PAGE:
PETALING JAYA: The district court of Luxembourg has set aside an attachment order requested by heirs of the late sultan of Sulu last Tuesday, says law and institutional reform minister Azalina Othman Said.
In July 2022, two Luxembourg-based subsidiaries of Petronas were seized by court bailiffs as part of the heirs’ effort to claim the award. This came after the attachment order was given on July 11.
In a statement, Azalina said Malaysia had immediately applied to the district court of Luxembourg to set aside the attachment order as part of interim relief. The hearing took place on Dec 5.
“This decision vindicates the government’s policy to vigorously defend Malaysia in every forum to ensure that Malaysia’s interests, sovereign immunity and sovereignty are protected and preserved at all times.
“The government will spare no effort to this end,” she said in a statement.
In February 2022, a French arbitration court instructed Putrajaya to pay US$14.92 billion (RM62.59 billion) to the descendants of the last sultan of Sulu.
The arbitrator, Gonzalo Stampa, ruled that Malaysia had violated the 1878 agreements between the old Sulu kingdom in the Philippines and a representative of the British North Borneo Company that used to administer what is now Sabah.
The arbitration process originated in Spain, but was moved to Paris.
Azalina said Stampa was “unlawfully appointed” and that Malaysia had been consistent in refusing to recognise the legitimacy of the purported arbitration.
“Malaysia has availed itself of all available legal remedies to invalidate the appointment of Stampa and his purported ‘awards’.
“As a result, the Spanish court that initially appointed Stampa retroactively invalidated his appointment and nullified the alleged ‘preliminary award’ that he rendered in Madrid.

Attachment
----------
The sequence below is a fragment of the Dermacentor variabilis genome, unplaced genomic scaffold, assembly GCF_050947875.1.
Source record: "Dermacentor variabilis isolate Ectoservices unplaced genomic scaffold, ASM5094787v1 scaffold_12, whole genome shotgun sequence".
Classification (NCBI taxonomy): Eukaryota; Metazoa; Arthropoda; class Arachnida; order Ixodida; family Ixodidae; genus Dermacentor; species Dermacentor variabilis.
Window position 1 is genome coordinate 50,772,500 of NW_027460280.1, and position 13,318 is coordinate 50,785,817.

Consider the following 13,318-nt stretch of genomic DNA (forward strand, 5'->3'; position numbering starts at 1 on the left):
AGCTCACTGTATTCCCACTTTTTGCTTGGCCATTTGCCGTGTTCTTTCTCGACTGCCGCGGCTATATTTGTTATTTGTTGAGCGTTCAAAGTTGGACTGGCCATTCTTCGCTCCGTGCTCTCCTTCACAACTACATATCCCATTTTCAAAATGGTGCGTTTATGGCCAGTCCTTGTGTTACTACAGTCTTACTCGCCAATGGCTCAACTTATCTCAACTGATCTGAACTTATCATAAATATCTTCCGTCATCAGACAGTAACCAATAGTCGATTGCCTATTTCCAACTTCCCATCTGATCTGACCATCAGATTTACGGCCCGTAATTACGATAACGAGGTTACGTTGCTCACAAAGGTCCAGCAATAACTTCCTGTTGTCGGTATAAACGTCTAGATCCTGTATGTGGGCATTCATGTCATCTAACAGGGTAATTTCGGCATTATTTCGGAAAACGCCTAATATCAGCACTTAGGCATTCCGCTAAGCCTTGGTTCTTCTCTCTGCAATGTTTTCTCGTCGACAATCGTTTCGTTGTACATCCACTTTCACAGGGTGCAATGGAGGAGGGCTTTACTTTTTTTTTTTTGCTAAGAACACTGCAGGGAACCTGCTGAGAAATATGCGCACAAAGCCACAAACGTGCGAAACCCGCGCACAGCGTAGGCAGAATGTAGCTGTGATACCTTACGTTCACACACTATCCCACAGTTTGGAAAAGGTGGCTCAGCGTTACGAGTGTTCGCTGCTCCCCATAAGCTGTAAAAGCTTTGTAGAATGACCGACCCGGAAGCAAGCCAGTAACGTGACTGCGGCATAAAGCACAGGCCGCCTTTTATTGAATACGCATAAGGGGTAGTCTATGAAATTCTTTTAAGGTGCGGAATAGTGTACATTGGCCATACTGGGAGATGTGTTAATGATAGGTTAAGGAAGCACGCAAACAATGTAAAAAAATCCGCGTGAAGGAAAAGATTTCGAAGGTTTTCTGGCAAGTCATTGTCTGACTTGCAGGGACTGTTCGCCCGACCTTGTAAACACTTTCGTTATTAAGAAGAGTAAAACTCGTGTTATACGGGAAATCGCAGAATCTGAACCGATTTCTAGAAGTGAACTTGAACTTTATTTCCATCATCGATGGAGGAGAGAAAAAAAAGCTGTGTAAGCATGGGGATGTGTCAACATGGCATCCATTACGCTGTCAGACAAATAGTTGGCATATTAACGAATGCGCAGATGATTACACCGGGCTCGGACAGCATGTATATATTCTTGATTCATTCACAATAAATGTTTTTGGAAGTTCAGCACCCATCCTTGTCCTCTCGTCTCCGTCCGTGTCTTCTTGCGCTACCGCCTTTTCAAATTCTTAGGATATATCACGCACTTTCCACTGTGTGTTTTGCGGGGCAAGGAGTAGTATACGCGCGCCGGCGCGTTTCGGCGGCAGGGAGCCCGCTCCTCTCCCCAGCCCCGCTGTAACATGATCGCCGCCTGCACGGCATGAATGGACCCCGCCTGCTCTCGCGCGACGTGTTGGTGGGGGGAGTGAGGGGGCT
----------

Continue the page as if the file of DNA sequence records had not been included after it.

“The French courts have stayed the enforcement of the purported ‘final award’ rendered by Stampa in France, pending the outcome of Malaysia’s action to set aside the ‘final award’.”
The dispute has its origin in the 1878 Deed of Cession between the then sultan of Sulu, Sultan Jamal Al Alam, and Baron de Overbeck, the then maharaja of Sabah, and British North Borneo Company’s Alfred Dent.
Under the agreement, Jamal ceded sovereignty over large parts of Sabah to Overbeck and Dent, who agreed that they and their future heirs were to pay the heirs of the sultan 5,000 Mexican dollars annually.
In 1936, the last formally recognised sultan of Sulu, Jamalul Kiram II, died without heirs. Payments temporarily ceased until North Borneo High Court chief justice Charles F Macaskie named nine court-appointed heirs in 1939.
Although Malaysia took over these payments when it became the successor of the agreement following Sabah’s independence and the formation of Malaysia in 1963, these payments – equivalent to RM5,300 a year – ceased in 2013 after an incursion by armed men into Lahad Datu, along the eastern coast of Sabah.
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